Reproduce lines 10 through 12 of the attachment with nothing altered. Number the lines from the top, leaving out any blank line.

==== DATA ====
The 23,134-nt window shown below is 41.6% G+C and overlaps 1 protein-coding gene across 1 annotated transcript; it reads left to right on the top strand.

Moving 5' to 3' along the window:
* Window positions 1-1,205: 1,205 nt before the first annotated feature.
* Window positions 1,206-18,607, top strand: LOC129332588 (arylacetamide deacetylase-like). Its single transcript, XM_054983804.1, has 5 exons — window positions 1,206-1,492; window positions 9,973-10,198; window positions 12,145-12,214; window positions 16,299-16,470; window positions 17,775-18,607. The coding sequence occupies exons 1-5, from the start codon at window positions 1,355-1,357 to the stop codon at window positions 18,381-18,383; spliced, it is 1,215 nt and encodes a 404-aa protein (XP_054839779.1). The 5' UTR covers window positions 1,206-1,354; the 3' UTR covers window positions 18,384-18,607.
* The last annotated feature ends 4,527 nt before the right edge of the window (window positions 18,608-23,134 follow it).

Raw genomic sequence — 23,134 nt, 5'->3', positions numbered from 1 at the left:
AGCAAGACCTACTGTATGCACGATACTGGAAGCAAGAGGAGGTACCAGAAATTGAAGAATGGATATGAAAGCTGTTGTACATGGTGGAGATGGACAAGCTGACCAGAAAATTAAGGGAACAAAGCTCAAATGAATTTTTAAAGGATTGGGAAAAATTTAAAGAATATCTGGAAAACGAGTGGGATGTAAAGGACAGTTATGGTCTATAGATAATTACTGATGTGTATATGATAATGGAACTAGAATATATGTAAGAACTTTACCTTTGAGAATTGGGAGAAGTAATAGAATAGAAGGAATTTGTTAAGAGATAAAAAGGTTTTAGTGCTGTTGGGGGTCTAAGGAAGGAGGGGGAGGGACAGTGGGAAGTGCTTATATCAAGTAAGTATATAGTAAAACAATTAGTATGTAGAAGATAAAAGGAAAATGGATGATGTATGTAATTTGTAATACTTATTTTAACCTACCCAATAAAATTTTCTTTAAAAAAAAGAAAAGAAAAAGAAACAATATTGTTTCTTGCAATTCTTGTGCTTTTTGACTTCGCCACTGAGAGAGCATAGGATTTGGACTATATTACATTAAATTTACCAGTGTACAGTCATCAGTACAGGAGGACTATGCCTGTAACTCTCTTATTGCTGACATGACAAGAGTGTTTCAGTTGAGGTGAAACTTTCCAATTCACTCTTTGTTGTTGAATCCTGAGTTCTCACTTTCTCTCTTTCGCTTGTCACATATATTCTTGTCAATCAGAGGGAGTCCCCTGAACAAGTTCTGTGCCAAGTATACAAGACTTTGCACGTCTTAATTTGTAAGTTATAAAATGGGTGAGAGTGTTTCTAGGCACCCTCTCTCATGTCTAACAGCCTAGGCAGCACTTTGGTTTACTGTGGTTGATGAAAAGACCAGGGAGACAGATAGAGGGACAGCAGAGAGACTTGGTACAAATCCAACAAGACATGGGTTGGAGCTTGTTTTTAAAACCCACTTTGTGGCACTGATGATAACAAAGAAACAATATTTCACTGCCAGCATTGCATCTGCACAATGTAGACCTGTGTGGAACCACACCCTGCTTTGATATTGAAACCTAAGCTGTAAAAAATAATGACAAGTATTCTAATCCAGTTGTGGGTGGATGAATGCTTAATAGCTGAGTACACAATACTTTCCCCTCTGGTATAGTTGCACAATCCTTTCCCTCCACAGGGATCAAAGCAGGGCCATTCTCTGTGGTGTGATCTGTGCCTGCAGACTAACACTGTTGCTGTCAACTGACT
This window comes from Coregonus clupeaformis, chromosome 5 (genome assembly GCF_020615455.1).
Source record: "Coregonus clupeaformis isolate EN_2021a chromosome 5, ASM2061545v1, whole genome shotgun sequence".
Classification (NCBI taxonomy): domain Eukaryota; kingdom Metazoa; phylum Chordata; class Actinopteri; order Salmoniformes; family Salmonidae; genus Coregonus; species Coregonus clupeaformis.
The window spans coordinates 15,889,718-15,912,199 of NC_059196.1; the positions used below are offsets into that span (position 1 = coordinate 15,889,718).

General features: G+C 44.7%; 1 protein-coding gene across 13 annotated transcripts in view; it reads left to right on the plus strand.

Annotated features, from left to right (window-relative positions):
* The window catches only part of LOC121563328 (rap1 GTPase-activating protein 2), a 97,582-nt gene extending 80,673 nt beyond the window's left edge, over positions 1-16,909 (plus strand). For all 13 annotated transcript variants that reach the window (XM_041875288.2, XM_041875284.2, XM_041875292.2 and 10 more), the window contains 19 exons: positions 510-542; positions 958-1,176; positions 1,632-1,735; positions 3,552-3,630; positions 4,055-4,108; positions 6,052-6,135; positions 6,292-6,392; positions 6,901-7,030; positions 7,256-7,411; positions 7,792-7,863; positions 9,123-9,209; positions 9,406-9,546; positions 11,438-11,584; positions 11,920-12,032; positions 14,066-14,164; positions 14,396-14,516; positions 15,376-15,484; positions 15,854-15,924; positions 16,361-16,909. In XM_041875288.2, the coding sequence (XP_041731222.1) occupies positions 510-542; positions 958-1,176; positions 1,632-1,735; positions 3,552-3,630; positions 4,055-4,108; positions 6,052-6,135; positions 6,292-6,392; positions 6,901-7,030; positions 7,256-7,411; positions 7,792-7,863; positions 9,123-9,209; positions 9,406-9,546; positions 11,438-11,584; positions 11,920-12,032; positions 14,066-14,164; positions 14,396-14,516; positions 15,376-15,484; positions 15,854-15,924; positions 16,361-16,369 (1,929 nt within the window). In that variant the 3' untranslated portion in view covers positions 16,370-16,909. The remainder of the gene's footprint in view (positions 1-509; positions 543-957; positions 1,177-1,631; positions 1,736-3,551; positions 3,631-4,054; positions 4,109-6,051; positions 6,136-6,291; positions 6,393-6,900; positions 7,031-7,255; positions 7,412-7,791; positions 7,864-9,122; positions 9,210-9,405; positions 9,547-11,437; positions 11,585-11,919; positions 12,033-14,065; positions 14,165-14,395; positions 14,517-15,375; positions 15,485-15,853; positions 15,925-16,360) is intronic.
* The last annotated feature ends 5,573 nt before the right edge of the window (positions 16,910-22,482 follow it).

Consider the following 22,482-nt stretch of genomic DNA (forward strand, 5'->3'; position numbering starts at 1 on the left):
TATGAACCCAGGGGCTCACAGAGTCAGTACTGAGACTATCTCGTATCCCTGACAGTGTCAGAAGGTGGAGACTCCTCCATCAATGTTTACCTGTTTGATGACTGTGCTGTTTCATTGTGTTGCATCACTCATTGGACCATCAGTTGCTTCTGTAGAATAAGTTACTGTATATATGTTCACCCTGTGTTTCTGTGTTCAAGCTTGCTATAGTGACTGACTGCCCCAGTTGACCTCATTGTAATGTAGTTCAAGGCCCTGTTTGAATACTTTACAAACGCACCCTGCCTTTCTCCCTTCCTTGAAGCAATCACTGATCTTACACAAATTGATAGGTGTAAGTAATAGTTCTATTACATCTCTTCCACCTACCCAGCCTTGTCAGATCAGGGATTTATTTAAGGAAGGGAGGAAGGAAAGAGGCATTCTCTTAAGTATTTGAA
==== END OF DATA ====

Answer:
Classification (NCBI taxonomy): domain Eukaryota; kingdom Metazoa; phylum Chordata; class Actinopteri; order Salmoniformes; family Salmonidae; genus Coregonus; species Coregonus clupeaformis.
The window spans coordinates 15,889,718-15,912,199 of NC_059196.1; the positions used below are offsets into that span (position 1 = coordinate 15,889,718).

General features: G+C 44.7%; 1 protein-coding gene across 13 annotated transcripts in view; it reads left to right on the plus strand.